Jones hailed Drudge for pushing "into the mainstream media" his conspiracy theory that the Department of Homeland Security was stockpiling ammunition for use against American citizens while Drudge said 2013 would be the "year of Alex Jones."
Conspiracy theorist radio host Alex Jones explained to his audience today how the government could have been behind the devastating May 20 tornado in Oklahoma.
On the May 21 edition of The Alex Jones Show, a caller asked Jones whether he was planning to cover how government technology may be behind a recent spate of sinkholes. After laying out how insurance companies use weather modification to avoid having to pay ski resorts for lack of snow, Jones said that "of course there's weather weapon stuff going on -- we had floods in Texas like fifteen years ago, killed thirty-something people in one night. Turned out it was the Air Force."
Following a long tangent, Jones returned to the caller's subject. While he explained that "natural tornadoes" do exist and that he's not sure if a government "weather weapon" was involved in the Oklahoma disaster, Jones warned nonetheless that the government "can create and steer groups of tornadoes."
According to Jones, this possibility hinges on whether people spotted helicopters and small aircraft "in and around the clouds, spraying and doing things." He added, "if you saw that, you better bet your bottom dollar they did this, but who knows if they did. You know, that's the thing, we don't know."
Republican congressmen are giving credibility to Alex Jones and his conservative fringe website Infowars.com, which popularized a conspiracy theory that DHS is stockpiling ammunition for nefarious purposes. The conspiracy theory has now inspired legislation known as the AMMO Act of 2013, which seeks to limit the ammunition purchasing power of the Department of Homeland Security (DHS), even though the underlying theory was based on flawed math and a mischaracterization of the facts.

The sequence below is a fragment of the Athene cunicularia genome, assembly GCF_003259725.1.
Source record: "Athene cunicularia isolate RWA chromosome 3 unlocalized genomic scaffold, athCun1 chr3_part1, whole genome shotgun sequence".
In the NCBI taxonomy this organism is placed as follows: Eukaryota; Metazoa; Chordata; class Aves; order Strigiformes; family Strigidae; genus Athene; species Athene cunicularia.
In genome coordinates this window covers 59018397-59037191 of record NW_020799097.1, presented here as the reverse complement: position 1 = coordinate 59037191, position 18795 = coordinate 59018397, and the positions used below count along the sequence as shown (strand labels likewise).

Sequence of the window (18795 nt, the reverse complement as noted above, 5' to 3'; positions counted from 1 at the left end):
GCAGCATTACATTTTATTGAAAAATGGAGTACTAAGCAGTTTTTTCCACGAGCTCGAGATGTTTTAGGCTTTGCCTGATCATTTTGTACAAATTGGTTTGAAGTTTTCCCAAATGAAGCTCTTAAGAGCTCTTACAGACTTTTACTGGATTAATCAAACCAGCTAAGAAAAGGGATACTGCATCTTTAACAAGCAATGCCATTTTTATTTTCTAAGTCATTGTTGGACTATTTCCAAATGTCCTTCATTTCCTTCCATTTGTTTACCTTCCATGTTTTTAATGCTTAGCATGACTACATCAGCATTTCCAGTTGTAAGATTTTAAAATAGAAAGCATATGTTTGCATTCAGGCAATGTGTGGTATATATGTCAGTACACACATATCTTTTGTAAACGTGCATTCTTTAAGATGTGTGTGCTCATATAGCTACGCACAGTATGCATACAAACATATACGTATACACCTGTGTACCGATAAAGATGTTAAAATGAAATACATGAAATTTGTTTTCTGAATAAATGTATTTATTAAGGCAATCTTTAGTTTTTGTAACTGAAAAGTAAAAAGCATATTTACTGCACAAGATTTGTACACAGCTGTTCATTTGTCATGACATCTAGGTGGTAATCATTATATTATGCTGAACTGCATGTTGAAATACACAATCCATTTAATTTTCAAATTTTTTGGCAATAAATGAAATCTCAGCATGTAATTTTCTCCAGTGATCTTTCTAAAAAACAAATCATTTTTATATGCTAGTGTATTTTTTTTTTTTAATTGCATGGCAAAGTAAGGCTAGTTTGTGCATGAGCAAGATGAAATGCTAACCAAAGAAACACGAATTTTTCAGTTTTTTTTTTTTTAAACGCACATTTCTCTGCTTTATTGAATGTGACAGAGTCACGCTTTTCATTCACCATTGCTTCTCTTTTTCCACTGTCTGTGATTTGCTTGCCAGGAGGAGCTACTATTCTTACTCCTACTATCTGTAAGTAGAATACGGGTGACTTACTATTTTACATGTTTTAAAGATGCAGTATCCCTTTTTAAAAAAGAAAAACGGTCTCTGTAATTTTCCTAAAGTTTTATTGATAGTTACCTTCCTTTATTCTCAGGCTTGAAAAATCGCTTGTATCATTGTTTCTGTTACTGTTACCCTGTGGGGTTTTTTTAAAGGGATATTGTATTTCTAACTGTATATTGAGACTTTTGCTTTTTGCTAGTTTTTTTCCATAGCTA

Conspiracy theorist Alex Jones went on a rambling, transphobic rant during his radio show, warning that protecting the rights of transgender people will cause them to start "vomiting and crapping all over the place."
During the April 30 edition of his radio show, Jones launched a screed against the "globalist mafia," which he blamed for efforts to reduce discrimination against transgender people. After claiming that he isn't bothered by transgender people - but that their "fake rights" don't exist - Jones warned that "transvestites" would "throw up all over the walls" in public bathrooms. He continued by peddling a number of outrageous, damaging stereotypes about transgender people:
JONES: They're saying in high schools, in junior highs now, they're going to have - men can decide to be in the women's bathroom if they want. You're like 'well big deal, that's their gender.' It's all about these fake rights that don't exist versus my basic liberty being taken. It's not that I'm against people that think they're a woman or a man or whatever. I don't even care. Give me a break. It's not even on my radar screen. I could care less. I care about people.